Huehuetenango is one of Guatemala’s three non-volcanic regions, as well as its highest and driest under cultivation, making it one of the best for coffee production.
Currents of hot air sweep up from the Plains of Tehuantepec, in Oaxaca, Mexico, and mix here with the cool air descending from the Cuchumatanes Mountains, creating a microclimate that’s protected from frost and allowing coffee to be cultivated at up to 2,000 meters.
Huehuetenango’s extreme remoteness requires that nearly all producers process their own coffee. Fortunately, the region has abundant rivers and streams, making it relatively easy for producers to set up mills. Still more fortunately, Huehue’s geographic conditions help to create exceptional coffees with a distinct acidity and fruity flavors.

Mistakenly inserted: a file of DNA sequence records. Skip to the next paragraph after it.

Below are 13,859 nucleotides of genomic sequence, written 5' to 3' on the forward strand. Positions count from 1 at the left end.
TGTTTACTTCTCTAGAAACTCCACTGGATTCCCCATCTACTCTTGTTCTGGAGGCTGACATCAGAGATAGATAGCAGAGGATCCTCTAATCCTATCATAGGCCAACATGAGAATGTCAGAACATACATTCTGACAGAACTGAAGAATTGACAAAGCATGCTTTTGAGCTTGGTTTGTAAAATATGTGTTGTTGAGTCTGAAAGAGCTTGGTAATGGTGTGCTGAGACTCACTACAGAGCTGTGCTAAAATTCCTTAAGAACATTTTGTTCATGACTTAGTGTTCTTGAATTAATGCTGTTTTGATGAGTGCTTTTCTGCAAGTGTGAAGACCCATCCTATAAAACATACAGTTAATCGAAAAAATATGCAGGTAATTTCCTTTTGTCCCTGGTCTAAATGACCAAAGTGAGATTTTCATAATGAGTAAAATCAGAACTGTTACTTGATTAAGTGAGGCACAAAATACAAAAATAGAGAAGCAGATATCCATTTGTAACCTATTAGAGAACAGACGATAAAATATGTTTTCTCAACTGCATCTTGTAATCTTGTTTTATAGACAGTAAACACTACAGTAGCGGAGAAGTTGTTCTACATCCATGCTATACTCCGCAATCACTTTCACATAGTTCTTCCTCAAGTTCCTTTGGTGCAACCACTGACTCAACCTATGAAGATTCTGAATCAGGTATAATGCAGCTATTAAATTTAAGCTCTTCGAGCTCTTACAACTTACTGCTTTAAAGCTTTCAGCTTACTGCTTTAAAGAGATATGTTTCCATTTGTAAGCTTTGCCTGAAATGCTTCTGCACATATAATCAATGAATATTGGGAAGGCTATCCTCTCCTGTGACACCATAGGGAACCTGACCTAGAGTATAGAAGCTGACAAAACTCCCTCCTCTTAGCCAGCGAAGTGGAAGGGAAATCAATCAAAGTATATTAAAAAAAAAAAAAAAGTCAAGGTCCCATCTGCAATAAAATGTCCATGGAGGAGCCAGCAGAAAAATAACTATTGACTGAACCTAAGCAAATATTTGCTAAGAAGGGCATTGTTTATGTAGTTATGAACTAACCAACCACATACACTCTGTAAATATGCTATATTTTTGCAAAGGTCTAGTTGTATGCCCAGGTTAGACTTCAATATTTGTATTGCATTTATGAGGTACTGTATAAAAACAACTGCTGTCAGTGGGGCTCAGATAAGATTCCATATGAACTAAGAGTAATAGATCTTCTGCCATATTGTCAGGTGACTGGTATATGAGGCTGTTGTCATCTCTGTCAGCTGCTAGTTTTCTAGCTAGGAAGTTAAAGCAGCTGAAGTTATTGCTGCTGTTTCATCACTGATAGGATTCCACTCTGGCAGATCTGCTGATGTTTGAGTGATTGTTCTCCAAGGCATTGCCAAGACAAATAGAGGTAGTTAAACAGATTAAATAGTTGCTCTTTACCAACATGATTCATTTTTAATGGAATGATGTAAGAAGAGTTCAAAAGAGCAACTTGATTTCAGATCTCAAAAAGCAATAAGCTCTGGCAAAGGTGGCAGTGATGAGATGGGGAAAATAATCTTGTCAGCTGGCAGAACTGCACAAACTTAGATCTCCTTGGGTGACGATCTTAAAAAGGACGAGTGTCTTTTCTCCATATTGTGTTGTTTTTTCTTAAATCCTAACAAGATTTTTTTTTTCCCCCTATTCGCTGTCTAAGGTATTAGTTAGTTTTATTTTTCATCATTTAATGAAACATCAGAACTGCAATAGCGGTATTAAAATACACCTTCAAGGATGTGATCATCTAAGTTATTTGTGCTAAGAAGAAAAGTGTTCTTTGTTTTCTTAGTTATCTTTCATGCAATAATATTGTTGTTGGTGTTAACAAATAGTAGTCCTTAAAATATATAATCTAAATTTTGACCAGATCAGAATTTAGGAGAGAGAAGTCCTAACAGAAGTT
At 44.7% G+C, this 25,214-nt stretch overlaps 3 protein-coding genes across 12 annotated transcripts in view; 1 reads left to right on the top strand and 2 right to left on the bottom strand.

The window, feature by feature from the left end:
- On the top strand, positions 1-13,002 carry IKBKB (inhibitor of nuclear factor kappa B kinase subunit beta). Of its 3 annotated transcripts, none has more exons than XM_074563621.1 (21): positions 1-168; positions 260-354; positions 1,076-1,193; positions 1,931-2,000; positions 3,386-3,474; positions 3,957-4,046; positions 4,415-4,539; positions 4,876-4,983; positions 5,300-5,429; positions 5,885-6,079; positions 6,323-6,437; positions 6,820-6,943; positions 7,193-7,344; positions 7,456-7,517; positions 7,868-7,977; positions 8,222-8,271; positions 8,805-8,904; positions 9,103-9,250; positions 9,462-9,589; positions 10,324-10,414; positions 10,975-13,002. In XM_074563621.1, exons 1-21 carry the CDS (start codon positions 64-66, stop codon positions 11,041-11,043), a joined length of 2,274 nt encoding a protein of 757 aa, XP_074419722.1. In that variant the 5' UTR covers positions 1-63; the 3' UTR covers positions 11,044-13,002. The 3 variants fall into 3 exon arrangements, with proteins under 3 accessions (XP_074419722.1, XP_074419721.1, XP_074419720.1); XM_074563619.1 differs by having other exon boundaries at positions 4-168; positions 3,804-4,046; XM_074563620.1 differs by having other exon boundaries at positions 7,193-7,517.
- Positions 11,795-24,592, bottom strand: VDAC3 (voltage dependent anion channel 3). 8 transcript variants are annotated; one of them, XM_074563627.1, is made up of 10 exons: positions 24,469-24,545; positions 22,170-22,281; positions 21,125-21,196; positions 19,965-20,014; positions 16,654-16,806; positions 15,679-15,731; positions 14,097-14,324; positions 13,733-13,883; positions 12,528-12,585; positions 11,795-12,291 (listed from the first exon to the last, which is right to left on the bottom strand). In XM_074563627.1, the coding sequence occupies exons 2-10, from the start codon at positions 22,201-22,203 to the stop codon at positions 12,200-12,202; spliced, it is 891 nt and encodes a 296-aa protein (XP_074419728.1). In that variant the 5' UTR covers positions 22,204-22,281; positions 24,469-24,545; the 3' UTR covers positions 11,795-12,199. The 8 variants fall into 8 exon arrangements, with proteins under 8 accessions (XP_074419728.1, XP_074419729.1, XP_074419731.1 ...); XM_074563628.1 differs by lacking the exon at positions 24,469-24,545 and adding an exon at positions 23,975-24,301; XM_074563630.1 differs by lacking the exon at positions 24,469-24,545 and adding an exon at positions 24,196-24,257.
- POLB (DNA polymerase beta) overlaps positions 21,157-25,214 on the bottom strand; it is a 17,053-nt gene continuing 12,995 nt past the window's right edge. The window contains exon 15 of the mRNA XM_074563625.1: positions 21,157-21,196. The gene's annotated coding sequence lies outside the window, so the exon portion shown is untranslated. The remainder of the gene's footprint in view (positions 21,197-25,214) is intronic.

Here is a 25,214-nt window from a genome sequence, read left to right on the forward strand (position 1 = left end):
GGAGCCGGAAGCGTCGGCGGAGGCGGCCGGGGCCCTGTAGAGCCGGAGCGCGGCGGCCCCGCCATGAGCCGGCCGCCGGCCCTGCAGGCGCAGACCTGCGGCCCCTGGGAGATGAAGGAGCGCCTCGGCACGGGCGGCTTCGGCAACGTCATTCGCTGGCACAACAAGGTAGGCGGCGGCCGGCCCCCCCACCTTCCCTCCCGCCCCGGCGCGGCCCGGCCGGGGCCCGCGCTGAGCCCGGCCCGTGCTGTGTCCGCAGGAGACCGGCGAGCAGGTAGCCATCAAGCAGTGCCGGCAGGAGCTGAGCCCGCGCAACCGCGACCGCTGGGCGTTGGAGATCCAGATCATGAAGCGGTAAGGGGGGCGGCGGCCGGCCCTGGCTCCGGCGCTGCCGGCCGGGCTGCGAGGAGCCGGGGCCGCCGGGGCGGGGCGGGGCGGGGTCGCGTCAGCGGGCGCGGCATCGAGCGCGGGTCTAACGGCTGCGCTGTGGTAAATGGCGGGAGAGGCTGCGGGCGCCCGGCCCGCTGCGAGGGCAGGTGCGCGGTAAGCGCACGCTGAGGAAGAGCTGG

SHB (Strictly Hard Bean) specifies that the coffee was grown at an altitude above 1,350 meters. (This term is also synonymous with SHG/Strictly High Grown, a classification that’s higher than HB.) EP (European Preparation) means that the green coffee was sorted by hand to remove any defective beans and foreign material.